Middle Market Firm

AAA

DEFINITION of 'Middle Market Firm'

A firm with sizeable annual revenues, ranging from $50 million to $1 billion. As the term implies, such a firm is one that straddles the "middle market" between the smaller companies and the billion-dollar giants. In the case of professions such as legal, accounting and brokerage, middle market firms are those that are just below the dominant firms (such as the Big Four in accounting) in their respective field.

INVESTOPEDIA EXPLAINS 'Middle Market Firm'

The limits that define a middle market firm are not set, with some definitions setting the lower limit for annual revenues as low as $10 million, while others set the upper limit at $500 million.


Middle market firms are one of the pillars of the U.S. economy, since they account for a significant share of job creation. They are generally among the fastest-growing firms in terms of revenues. Publicly traded middle market firms may often be classified as mid-capitalization stocks, a segment that investors find particularly attractive because of their high-growth prospects coupled with a lower degree of risk than small-cap or speculative stocks.

RELATED TERMS
  1. Growth At A Reasonable Price - ...

    An equity investment strategy that seeks to combine tenets of ...
  2. Big Four (or Big Five, Big Six, ...

    The largest accounting firms in the United States as measured ...
  3. Mid Cap

    A company with a market capitalization between $2 and $10 billion, ...
  4. Market Capitalization

    The total dollar market value of all of a company's outstanding ...
  5. Growth Stock

    Shares in a company whose earnings are expected to grow at an ...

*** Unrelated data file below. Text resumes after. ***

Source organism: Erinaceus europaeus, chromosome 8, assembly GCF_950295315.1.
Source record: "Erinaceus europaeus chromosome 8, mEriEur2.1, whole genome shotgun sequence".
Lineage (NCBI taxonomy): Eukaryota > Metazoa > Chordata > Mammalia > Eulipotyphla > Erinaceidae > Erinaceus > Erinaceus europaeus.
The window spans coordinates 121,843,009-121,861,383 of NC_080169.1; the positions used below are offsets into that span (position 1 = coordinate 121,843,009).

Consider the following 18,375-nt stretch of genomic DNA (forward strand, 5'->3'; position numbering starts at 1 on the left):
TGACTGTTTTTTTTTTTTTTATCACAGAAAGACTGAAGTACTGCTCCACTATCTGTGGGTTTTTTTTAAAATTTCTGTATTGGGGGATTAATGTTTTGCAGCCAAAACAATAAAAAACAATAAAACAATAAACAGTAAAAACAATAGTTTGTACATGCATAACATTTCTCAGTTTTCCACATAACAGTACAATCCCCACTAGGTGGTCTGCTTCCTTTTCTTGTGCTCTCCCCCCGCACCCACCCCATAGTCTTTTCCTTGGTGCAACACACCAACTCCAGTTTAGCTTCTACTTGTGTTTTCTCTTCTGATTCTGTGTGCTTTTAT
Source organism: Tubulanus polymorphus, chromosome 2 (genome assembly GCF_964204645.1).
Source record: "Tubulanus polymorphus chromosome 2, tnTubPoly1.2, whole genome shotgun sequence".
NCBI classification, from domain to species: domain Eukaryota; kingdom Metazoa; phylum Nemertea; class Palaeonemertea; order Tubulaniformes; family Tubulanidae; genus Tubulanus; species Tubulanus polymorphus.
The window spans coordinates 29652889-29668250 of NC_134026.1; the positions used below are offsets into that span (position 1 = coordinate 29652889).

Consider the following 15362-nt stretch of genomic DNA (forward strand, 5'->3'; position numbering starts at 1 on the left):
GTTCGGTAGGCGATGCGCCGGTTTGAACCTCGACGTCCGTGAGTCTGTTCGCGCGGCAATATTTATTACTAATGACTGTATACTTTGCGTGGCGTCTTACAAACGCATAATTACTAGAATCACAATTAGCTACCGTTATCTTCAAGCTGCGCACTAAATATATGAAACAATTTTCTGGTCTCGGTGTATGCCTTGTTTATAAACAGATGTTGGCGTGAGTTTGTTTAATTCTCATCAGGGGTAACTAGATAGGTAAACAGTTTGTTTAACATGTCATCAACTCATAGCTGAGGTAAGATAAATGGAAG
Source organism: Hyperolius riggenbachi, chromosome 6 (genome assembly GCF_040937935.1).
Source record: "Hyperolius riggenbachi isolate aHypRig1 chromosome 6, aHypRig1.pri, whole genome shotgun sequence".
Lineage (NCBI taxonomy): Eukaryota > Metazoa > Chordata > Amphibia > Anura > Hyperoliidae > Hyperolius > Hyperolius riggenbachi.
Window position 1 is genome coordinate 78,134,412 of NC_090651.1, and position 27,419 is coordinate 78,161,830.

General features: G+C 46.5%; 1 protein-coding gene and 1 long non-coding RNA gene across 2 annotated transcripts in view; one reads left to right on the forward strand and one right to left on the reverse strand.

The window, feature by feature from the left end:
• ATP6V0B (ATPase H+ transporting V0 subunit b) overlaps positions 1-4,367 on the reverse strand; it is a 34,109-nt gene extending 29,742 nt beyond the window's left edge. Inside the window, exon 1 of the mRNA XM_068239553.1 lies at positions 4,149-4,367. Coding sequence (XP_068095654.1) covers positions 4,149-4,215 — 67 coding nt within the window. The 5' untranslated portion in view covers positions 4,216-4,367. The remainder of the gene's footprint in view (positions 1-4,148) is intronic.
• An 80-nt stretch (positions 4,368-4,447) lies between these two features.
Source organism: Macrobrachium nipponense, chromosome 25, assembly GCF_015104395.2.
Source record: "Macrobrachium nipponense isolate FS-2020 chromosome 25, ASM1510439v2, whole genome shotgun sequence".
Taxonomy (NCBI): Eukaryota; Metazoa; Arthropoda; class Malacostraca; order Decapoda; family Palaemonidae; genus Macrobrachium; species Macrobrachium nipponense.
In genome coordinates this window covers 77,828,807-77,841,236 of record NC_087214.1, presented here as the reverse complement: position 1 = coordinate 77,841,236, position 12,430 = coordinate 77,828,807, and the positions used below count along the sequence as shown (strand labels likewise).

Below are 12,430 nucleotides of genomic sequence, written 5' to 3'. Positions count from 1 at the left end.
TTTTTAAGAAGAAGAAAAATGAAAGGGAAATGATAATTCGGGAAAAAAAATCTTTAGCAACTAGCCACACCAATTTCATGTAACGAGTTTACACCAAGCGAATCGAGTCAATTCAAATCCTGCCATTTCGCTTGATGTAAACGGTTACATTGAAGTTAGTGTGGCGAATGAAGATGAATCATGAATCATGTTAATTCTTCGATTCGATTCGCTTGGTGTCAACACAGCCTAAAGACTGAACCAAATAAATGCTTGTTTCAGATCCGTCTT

6. S&P MidCap 400 Index

    This Standard & Poor's index serves as a barometer for the ...
Related Articles
  1. Insurance

    Market Capitalization Defined

    Find out the differences between mega-, large-, mid- and small-cap stocks and how each suits different investing styles.
  2. Trading Strategies

    Small Caps Boast Big Advantages

    Find out why little companies have the greatest potential for growth.
  3. Fundamental Analysis

    Find Hidden Stock Gems That Analysts Ignore

    Just because it doesn't get a lot of coverage, doesn't mean a company isn't a great find.
  4. Active Trading

    Sorting Out Cult Stocks

    Is that crazy product going to be the next big thing? Learn how to evaluate these companies here.
  5. Chart Advisor

    Time To Rebalance? These ETFs Say So

    Caution ahead: 2014 has been very good to U.S. large-cap indexes, but lagging commodities and funds holding mid- to small-caps point to a slowdown.
  6. Investing

    Market Cap

    Learn more about how market cap represents the "price tag" of a company.
  7. Mutual Funds & ETFs

    Which Mutual Fund Market Cap Suits You?

    Different funds invest in companies with different market caps. Find out which is right for you.
  8. Investing Basics

    Growth Doesn't Matter For Mid Caps

    Featuring the right amount of growth and stability, mid caps represent a great opportunity to play the marketplace.
  9. Mutual Funds & ETFs

    What Are SPDR ETFs?

    Spiders are exchange-traded funds based on an index and can be a great vehicle both for making money and hedging against other risks.
  10. Investing

    How To Analyze Mid-Cap Stocks

    Mid-cap stocks often outperform both large-caps and small-caps with very little added risk.

You May Also Like

Hot Definitions
  1. Subsidy

    A benefit given by the government to groups or individuals usually in the form of a cash payment or tax reduction. The subsidy ...
  2. Sunk Cost

    A cost that has already been incurred and thus cannot be recovered. A sunk cost differs from other, future costs that a business ...
  3. Technical Skills

    1. The knowledge and abilities needed to accomplish mathematical, engineering, scientific or computer-related duties, as ...
  4. Prepaid Expense

    A type of asset that arises on a balance sheet as a result of business making payments for goods and services to be received ...
  5. Gordon Growth Model

    A model for determining the intrinsic value of a stock, based on a future series of dividends that grow at a constant rate. ...
  6. Cost Accounting

    A type of accounting process that aims to capture a company's costs of production by assessing the input costs of each step ...
Trading Center